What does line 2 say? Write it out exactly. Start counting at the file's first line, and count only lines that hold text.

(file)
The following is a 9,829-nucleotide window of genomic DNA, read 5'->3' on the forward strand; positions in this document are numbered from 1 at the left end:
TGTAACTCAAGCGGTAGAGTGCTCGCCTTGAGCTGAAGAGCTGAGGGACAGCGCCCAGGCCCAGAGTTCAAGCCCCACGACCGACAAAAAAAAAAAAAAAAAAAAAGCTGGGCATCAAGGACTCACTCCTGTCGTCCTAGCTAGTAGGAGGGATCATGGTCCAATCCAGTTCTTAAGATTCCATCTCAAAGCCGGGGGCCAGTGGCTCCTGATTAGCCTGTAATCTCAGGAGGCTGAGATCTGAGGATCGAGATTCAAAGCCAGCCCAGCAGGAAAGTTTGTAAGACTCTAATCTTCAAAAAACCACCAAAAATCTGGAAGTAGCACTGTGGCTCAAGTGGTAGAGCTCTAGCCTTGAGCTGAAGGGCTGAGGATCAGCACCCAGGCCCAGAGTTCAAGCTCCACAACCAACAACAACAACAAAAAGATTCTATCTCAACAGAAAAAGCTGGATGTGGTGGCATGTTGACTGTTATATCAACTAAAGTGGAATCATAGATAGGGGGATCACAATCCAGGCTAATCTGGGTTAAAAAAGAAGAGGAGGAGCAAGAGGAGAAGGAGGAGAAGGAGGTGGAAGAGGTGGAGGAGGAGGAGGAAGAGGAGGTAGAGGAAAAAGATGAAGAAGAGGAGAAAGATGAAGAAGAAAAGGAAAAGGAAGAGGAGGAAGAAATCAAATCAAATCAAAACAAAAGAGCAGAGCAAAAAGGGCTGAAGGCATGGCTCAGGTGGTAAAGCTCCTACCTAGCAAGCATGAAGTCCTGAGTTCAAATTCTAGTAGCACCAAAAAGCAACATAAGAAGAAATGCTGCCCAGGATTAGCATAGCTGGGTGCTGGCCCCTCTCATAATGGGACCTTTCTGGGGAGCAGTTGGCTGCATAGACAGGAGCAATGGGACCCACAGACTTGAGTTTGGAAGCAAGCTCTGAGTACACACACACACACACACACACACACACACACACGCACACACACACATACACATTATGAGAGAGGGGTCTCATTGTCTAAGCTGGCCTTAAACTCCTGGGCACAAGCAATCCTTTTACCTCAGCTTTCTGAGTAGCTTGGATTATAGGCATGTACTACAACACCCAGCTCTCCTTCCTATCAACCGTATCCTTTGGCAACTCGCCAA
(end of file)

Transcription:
TGTAACTCAAGCGGTAGAGTGCTCGCCTTGAGCTGAAGAGCTGAGGGACAGCGCCCAGGCCCAGAGTTCAAGCCCCACGACCGACAAAAAAAAAAAAAAAAAAAAAGCTGGGCATCAAGGACTCACTCCTGTCGTCCTAGCTAGTAGGAGGGATCATGGTCCAATCCAGTTCTTAAGATTCCATCTCAAAGCCGGGGGCCAGTGGCTCCTGATTAGCCTGTAATCTCAGGAGGCTGAGATCTGAGGATCGAGATTCAAAGCCAGCCCAGCAGGAAAGTTTGTAAGACTCTAATCTTCAAAAAACCACCAAAAATCTGGAAGTAGCACTGTGGCTCAAGTGGTAGAGCTCTAGCCTTGAGCTGAAGGGCTGAGGATCAGCACCCAGGCCCAGAGTTCAAGCTCCACAACCAACAACAACAACAAAAAGATTCTATCTCAACAGAAAAAGCTGGATGTGGTGGCATGTTGACTGTTATATCAACTAAAGTGGAATCATAGATAGGGGGATCACAATCCAGGCTAATCTGGGTTAAAAAAGAAGAGGAGGAGCAAGAGGAGAAGGAGGAGAAGGAGGTGGAAGAGGTGGAGGAGGAGGAGGAAGAGGAGGTAGAGGAAAAAGATGAAGAAGAGGAGAAAGATGAAGAAGAAAAGGAAAAGGAAGAGGAGGAAGAAATCAAATCAAATCAAAACAAAAGAGCAGAGCAAAAAGGGCTGAAGGCATGGCTCAGGTGGTAAAGCTCCTACCTAGCAAGCATGAAGTCCTGAGTTCAAATTCTAGTAGCACCAAAAAGCAACATAAGAAGAAATGCTGCCCAGGATTAGCATAGCTGGGTGCTGGCCCCTCTCATAATGGGACCTTTCTGGGGAGCAGTTGGCTGCATAGACAGGAGCAATGGGACCCACAGACTTGAGTTTGGAAGCAAGCTCTGAGTACACACACACACACACACACACACACACACACACGCACACACACACATACACATTATGAGAGAGGGGTCTCATTGTCTAAGCTGGCCTTAAACTCCTGGGCACAAGCAATCCTTTTACCTCAGCTTTCTGAGTAGCTTGGATTATAGGCATGTACTACAACACCCAGCTCTCCTTCCTATCAACCGTATCCTTTGGCAACTCGCCAA